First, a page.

Sleigh bells ring, are you listening? If not, there are more than enough radio shows to give your ears a well-deserved Christmas treat…
Whether you want some music to accompany basting the turkey, a bit of light comedy while you wrap a mountain of presents, or you simply want to drown out Great Uncle Archie’s eccentric political sermons over dinner, there’s plenty to choose from on the radio this Christmas.
The BBC have pulled out the stops across their multitude of channels, and it’s celebrated author Neil Gaiman – who penned American Gods and Stardust – who is bringing us our big gift this year.
Neil Gaiman’s Chivalry (Radio 4, Christmas Day, 4pm) is about Mrs Whitaker, a woman who finds the Holy Grail in a charity shop.
The excellent Glenda Jackson as Mrs Whitaker, and Game Of Thrones star Kit Harington is another noble hero, Sir Galaad.
The quirky, funny, and sweet story, mixes the gentle normality of Mrs Whitaker’s chats with her best friend, discussing grandchildren over home-made macaroons, with the very lightly touched upon everyday loneliness of bereavement.
Mrs Whitaker is paid a visit from a handsome young man who says he’s called Galaad. He comes asking for the Grail, and ends up helping out with the gardening and doing the heavy lifting around the house.
Let’s hope Glenda and Kit do better than Monty Python and Indiana Jones in their hunt for the Grail.
It sounds like a magical tale, but sometimes real life is stranger than fiction.
On Radio Scotland, Stephen Jardine tells the story of how Hollywood superstar Roy Rogers and his actress wife, Dale Evans, adopted a little girl from an Edinburgh children’s home, in The Roy Rogers Kid (BBC Radio Scotland, Christmas Day, 1pm)
Stephen meets Marion – now known as Mimi Swift – as she returns to her roots in Scotland with her own family.
She sang for Roy and his wife at Dunforth Children’s Home and the pair were captivated.
They adopted her and Marion went to live with them in California.
Another fairy tale is Glasgow band Travis’s rise to stardom.
Travis: The Man Who At 20 (Radio Scotland, Christmas Day, 2pm) sees journalist and broadcaster Paul English mark the 20th anniversary of The Man Who, the landmark album by Scottish band Travis.
The record initially received a lukewarm response, until one afternoon at the Glastonbury Festival changed the fortunes of Fran Healy, Dougie Payne, Andy Dunlop and Neil Primrose forever.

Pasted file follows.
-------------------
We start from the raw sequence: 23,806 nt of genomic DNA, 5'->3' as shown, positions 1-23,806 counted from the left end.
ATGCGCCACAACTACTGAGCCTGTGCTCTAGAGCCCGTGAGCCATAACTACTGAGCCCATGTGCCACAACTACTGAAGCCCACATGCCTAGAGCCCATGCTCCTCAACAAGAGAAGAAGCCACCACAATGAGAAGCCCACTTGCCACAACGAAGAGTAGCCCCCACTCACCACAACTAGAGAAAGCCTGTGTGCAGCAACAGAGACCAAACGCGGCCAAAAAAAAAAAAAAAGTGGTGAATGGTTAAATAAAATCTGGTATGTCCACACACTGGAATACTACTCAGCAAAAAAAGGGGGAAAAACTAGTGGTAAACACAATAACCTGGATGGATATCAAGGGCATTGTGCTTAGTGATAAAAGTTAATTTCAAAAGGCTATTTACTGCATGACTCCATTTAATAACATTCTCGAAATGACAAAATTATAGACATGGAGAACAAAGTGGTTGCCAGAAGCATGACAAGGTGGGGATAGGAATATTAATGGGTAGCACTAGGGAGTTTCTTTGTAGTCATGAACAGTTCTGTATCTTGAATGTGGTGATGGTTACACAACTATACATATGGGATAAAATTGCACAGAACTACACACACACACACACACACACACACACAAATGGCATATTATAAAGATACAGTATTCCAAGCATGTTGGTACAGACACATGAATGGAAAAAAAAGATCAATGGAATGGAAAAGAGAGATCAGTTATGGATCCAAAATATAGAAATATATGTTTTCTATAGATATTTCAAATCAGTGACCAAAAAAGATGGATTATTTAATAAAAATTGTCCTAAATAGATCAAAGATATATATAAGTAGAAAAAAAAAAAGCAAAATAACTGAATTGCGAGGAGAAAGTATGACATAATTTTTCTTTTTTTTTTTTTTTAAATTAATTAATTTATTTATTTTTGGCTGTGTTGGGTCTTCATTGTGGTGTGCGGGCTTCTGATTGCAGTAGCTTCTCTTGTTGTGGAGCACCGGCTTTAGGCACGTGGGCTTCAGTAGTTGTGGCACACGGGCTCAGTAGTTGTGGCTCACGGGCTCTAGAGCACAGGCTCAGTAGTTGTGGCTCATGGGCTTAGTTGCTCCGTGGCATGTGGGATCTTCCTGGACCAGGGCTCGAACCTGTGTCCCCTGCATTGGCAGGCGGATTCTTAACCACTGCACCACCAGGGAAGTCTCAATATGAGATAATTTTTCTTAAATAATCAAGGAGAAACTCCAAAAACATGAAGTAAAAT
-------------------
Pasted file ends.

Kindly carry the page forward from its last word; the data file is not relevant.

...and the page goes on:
It had all the makings of maritime mayhem, but ramshackle Scottish indie band Belle & Sebastian’s summer music festival on the high seas was a huge success.
The Boaty Weekender (Radio Scotland, Christmas Day, 8pm) sees the band’s frontman Stuart Murdoch join Natasha Raskin Sharp to look back at the band’s summer festival on a Mediterranean cruise ship. Natasha also spoke to Mogwai, Teenage Fanclub, Japanese Breakfast, Camera Obscura and The Vaselines on board as well as fans from all over the world soaking in the sun and the music.
It’s the show he calls Christmas at the Workhouse, but to everyone else it’s Paul O’Grady On Christmas Day (Radio 2, Christmas Day, 12pm), his annual special featuring messages and dedications from his listeners.
Rounding the festivities off will be a few surprise interruptions from Petula Clark, Celine Dion, Luke Evans, Julian Clary, and many more.
Spend Christmas Eve with Liza Tarbuck and a few famous families as they celebrate the music that brings them together in Family Rhythms (Radio 2, Christmas Day, 6pm).
The two-hour music special features Spandau Ballet brothers Martin and Gary Kemp, Made In Chelsea’s Binky, with mum Jane Felstead, and film director Richard Curtis with his daughter Scarlett. Hear the relatives playing the most important music from their family history.
Elsewhere Ken Bruce presents a two-hour special programme with Sir Elton John for an extended version of Tracks Of My Years, on Elton John & Ken Bruce (Radio 2, Boxing Day, 12pm).
Enjoy the convenience of having The Sunday Post delivered as a digital ePaper straight to your smartphone, tablet or computer.
Subscribe for only £5.49 a month and enjoy all the benefits of the printed paper as a digital replica.Subscribe